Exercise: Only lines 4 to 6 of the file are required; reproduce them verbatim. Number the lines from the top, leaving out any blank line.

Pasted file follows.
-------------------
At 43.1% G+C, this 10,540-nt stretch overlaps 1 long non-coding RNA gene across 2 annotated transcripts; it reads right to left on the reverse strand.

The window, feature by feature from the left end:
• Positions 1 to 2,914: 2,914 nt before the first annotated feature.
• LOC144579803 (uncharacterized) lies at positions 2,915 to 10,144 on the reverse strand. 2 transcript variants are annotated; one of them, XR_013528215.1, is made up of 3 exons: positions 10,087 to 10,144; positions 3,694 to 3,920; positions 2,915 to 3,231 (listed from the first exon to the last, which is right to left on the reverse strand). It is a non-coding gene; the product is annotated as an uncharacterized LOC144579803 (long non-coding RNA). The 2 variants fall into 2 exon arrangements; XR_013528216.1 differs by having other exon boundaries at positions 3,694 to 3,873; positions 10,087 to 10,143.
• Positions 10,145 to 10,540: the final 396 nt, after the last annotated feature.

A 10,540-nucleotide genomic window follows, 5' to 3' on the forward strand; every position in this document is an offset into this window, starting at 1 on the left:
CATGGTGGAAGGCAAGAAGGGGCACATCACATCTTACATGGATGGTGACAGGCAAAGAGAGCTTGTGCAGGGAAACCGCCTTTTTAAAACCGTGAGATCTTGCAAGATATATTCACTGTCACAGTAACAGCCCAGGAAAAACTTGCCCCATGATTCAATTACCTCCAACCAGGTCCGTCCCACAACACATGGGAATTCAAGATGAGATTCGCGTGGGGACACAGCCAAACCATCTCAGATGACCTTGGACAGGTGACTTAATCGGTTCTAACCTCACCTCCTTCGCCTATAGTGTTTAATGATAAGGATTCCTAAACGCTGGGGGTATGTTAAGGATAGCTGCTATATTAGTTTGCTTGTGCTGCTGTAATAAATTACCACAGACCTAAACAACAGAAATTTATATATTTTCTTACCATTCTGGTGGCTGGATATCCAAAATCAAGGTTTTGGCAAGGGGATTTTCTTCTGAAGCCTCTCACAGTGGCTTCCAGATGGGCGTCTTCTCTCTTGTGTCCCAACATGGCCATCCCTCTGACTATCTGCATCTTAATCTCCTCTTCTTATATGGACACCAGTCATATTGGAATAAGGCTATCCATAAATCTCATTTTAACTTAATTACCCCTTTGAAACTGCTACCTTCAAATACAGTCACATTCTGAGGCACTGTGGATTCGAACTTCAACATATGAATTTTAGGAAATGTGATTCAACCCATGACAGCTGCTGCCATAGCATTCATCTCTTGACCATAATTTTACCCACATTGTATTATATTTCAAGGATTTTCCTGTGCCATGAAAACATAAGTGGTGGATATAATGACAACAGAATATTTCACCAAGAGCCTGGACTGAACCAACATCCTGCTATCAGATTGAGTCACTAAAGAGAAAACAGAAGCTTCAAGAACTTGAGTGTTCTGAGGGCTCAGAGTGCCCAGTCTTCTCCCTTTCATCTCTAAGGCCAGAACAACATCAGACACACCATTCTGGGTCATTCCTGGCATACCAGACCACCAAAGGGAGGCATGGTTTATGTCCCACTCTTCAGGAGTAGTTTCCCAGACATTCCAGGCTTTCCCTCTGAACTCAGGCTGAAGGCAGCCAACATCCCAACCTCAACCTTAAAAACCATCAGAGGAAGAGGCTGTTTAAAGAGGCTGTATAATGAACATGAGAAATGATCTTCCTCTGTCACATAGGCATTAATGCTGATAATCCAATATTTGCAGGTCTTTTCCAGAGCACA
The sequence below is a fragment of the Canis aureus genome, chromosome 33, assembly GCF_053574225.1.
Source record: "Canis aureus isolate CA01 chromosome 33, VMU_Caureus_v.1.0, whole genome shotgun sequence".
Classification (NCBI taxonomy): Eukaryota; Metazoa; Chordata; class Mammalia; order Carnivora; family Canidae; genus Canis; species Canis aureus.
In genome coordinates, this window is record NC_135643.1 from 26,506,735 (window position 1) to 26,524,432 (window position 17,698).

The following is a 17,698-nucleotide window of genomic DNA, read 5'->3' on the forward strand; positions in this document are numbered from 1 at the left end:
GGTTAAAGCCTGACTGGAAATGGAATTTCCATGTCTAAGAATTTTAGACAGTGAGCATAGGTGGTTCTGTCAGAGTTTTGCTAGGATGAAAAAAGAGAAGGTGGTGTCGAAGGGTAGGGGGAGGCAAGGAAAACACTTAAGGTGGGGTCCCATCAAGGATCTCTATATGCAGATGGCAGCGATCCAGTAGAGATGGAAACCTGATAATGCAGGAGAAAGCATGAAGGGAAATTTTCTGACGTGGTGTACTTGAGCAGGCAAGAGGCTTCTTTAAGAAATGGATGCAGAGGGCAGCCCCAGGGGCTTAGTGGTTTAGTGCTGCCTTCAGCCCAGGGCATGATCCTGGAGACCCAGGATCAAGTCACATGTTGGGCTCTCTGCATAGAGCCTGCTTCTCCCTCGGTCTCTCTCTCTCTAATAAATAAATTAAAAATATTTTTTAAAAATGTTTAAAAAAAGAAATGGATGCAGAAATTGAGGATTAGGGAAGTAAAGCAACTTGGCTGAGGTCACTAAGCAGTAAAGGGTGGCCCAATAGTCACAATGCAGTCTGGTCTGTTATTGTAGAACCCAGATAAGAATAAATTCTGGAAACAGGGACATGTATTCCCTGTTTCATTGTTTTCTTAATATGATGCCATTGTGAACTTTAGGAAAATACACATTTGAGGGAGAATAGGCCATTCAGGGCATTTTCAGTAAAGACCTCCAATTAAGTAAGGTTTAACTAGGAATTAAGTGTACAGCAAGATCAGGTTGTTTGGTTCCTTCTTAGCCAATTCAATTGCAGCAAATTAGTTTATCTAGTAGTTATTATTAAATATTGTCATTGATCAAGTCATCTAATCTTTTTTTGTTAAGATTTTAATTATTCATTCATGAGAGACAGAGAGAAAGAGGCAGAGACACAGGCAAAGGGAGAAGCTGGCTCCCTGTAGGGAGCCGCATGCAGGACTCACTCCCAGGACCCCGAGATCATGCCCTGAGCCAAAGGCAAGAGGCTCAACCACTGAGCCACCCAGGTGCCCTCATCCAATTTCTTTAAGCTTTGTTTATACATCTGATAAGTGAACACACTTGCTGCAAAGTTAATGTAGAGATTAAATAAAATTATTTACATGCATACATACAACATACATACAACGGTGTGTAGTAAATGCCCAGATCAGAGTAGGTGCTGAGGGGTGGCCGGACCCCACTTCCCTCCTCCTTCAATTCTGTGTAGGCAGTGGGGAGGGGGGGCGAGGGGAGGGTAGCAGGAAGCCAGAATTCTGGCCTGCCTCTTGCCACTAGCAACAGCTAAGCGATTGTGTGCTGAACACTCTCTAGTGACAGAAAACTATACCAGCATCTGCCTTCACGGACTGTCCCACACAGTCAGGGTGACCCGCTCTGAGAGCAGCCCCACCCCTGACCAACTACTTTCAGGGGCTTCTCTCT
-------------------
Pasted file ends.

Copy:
• LOC144579803 (uncharacterized) lies at positions 2,915 to 10,144 on the reverse strand. 2 transcript variants are annotated; one of them, XR_013528215.1, is made up of 3 exons: positions 10,087 to 10,144; positions 3,694 to 3,920; positions 2,915 to 3,231 (listed from the first exon to the last, which is right to left on the reverse strand). It is a non-coding gene; the product is annotated as an uncharacterized LOC144579803 (long non-coding RNA). The 2 variants fall into 2 exon arrangements; XR_013528216.1 differs by having other exon boundaries at positions 3,694 to 3,873; positions 10,087 to 10,143.
• Positions 10,145 to 10,540: the final 396 nt, after the last annotated feature.

A 10,540-nucleotide genomic window follows, 5' to 3' on the forward strand; every position in this document is an offset into this window, starting at 1 on the left: